Heart -Well, when I read romances, what can I expect, but to see this word crop up? It makes it clear exactly what type of story I can expect. Though a few of these titles do not refer to romantic love, so hey, apparently our hearts were made for more than just romance.
Grounded Hearts, Though My Heart is Torn, Homeward My Heart, A Constant Heart, Deep in the Heart of Trouble, To Wager Her Heart, The Heart’s Warrior, Illuminations of the Heart, Surrender the Heart , A Heart Divided, To Win Her Heart, A Heart Revealed, Pirate of My Heart, Choices of the Heart, Prize of My Heart, Dawn in My Heart, Rebellious Heart, Mercy’s Heart, The Waylaid Heart, A Heart Most Certain, The Captive Heart, Thorn in My Heart
Daughter -Of all the titles listed below, only one is unique and separate. As a daughter with a good relationship with my own father, this word has positive connotations. But, I also think it would be nice to see it used independently of the possessive as it is in the first title I’ve named.
Daughter of Joy, The Tutor’s Daughter, The Frontiersman’s Daughter, The Lightkeeper’s Daughter, The Merchant’s Daughter, The Captain’s Daughter, The Innkeeper’s Daughter
Bride -In eras where women had severely limited options and their security was tied either to wealth or marriage, being a bride was a thing much to be sought, even if love was not part of the equation.
A Bride Worth Taking, Short Straw Bride, The Bride Bargain ,A Bride Most Begrudging, The Lightkeeper’s Bride, Sixty Acres and a Bride, A Bride for Keeps, The Pelican Bride, Bride of a Distant Isle, The Pirate Bride
Promise -Now here is a word I liked seeing show up in titles. I was surprised by how frequently it appeared.
The Promise of Peace, The Last Broken Promise, Child of Promise, Promise Me This, A Hero’s Promise, Blue Moon Promise, The Promise Keeper, The Promise of Breeze Hill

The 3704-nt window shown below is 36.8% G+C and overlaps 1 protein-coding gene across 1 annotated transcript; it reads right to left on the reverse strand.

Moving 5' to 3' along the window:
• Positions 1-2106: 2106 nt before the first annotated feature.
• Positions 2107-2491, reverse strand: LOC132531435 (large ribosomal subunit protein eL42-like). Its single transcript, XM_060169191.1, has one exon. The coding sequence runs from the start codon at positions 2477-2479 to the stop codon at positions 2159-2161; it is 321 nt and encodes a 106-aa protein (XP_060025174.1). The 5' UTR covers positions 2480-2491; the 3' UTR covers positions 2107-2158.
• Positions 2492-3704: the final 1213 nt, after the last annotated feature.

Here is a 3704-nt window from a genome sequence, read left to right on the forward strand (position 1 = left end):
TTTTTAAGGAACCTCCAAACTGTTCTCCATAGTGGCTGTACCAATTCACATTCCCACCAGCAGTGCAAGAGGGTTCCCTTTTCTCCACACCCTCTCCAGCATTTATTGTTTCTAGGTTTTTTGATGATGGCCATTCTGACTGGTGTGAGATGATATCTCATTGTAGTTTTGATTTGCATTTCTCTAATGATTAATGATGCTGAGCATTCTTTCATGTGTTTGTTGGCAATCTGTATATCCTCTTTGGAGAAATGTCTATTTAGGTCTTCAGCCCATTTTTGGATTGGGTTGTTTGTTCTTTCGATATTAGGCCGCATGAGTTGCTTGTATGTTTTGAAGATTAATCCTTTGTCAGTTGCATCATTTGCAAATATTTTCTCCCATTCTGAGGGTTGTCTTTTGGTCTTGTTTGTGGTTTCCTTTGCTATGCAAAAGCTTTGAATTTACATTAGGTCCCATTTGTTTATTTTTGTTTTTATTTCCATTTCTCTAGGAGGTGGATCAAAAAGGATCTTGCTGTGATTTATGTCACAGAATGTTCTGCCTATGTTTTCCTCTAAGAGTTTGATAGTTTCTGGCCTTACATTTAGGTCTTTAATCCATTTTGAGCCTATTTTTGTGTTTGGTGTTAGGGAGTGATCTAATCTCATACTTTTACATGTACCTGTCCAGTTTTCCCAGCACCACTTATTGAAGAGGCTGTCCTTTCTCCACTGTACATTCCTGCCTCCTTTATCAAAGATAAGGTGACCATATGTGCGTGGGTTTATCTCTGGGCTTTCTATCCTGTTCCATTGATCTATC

Secret -This one was another nice surprise. It denotes a thread of mystery and always raises my curiosity. I’m nosy by nature. If you hide or conceal something from me, I’m not going to rest until I discover what it is. Just ask my sister, who never could find a good hiding place for her diary.
A Stranger’s Secret, The Secret Countess, Sea of Secrets, Ring of Secrets, Sadie’s Secret, The Secret of Pembrooke Park, Secrets of a Spinster
Heiress -Aside from marriage, this was the only other means of security a historical woman had. And perhaps even more preferred than being a wife. Just ask Emma of Austen fame. I love reading stories of wealthy women, because they were in a unique position to live how they pleased hundreds of years before modern women take that blessing for granted.
The Hesitant Heiress , Heiress, The Heiress of Winterwood, The Lost Heiress, Once an Heiress
What are some key words you’ve noticed in historical fiction titles?
2 Replies to “Top Ten Tuesday -Familiar Words in Historical Fiction Titles”
Oh this really makes me want to add some more historical romance to my TBR. All of these look so good, but I know I can’t add every single one. The Secret Countess by Eva Ibbotson was a wonderful surprise, I’ve read her children’s books but I hadn’t tried her romances. So good!